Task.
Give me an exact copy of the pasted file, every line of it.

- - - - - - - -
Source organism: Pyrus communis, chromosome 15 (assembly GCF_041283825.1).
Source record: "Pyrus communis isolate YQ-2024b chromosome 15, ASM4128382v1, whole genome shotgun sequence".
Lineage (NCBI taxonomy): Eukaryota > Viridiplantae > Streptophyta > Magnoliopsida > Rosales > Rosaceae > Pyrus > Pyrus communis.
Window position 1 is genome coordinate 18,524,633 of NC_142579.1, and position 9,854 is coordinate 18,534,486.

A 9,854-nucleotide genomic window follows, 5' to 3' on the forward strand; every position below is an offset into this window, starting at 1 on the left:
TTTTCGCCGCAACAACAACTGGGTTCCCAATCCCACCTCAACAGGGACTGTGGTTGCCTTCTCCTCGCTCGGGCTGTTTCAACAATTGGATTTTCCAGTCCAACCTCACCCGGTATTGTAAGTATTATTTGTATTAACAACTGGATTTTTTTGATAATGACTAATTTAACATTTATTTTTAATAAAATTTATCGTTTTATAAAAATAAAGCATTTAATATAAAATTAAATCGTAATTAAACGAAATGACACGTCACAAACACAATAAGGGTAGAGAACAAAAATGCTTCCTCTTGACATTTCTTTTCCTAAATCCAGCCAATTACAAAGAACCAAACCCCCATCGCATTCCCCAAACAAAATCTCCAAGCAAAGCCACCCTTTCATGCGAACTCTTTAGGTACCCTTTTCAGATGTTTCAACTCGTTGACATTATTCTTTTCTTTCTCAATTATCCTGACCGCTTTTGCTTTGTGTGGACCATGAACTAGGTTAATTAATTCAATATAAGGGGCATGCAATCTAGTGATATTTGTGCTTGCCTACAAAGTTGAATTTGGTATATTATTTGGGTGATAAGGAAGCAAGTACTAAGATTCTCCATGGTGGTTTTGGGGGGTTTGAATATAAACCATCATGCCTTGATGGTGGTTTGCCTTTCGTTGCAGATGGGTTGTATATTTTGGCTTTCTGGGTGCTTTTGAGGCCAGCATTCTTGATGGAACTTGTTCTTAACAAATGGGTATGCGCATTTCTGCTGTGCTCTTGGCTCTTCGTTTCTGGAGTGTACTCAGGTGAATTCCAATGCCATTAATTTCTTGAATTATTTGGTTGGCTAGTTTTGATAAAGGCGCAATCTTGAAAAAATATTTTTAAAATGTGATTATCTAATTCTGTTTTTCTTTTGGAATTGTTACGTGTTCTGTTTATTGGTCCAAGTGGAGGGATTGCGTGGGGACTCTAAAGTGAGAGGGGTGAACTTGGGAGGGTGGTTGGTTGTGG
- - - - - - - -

Source organism: Pyrus communis, chromosome 15 (assembly GCF_041283825.1).
Source record: "Pyrus communis isolate YQ-2024b chromosome 15, ASM4128382v1, whole genome shotgun sequence".
Lineage (NCBI taxonomy): Eukaryota > Viridiplantae > Streptophyta > Magnoliopsida > Rosales > Rosaceae > Pyrus > Pyrus communis.
Window position 1 is genome coordinate 18,524,633 of NC_142579.1, and position 9,854 is coordinate 18,534,486.

A 9,854-nucleotide genomic window follows, 5' to 3' on the forward strand; every position below is an offset into this window, starting at 1 on the left:
TTTTCGCCGCAACAACAACTGGGTTCCCAATCCCACCTCAACAGGGACTGTGGTTGCCTTCTCCTCGCTCGGGCTGTTTCAACAATTGGATTTTCCAGTCCAACCTCACCCGGTATTGTAAGTATTATTTGTATTAACAACTGGATTTTTTTGATAATGACTAATTTAACATTTATTTTTAATAAAATTTATCGTTTTATAAAAATAAAGCATTTAATATAAAATTAAATCGTAATTAAACGAAATGACACGTCACAAACACAATAAGGGTAGAGAACAAAAATGCTTCCTCTTGACATTTCTTTTCCTAAATCCAGCCAATTACAAAGAACCAAACCCCCATCGCATTCCCCAAACAAAATCTCCAAGCAAAGCCACCCTTTCATGCGAACTCTTTAGGTACCCTTTTCAGATGTTTCAACTCGTTGACATTATTCTTTTCTTTCTCAATTATCCTGACCGCTTTTGCTTTGTGTGGACCATGAACTAGGTTAATTAATTCAATATAAGGGGCATGCAATCTAGTGATATTTGTGCTTGCCTACAAAGTTGAATTTGGTATATTATTTGGGTGATAAGGAAGCAAGTACTAAGATTCTCCATGGTGGTTTTGGGGGGTTTGAATATAAACCATCATGCCTTGATGGTGGTTTGCCTTTCGTTGCAGATGGGTTGTATATTTTGGCTTTCTGGGTGCTTTTGAGGCCAGCATTCTTGATGGAACTTGTTCTTAACAAATGGGTATGCGCATTTCTGCTGTGCTCTTGGCTCTTCGTTTCTGGAGTGTACTCAGGTGAATTCCAATGCCATTAATTTCTTGAATTATTTGGTTGGCTAGTTTTGATAAAGGCGCAATCTTGAAAAAATATTTTTAAAATGTGATTATCTAATTCTGTTTTTCTTTTGGAATTGTTACGTGTTCTGTTTATTGGTCCAAGTGGAGGGATTGCGTGGGGACTCTAAAGTGAGAGGGGTGAACTTGGGAGGGTGGTTGGTTGTGG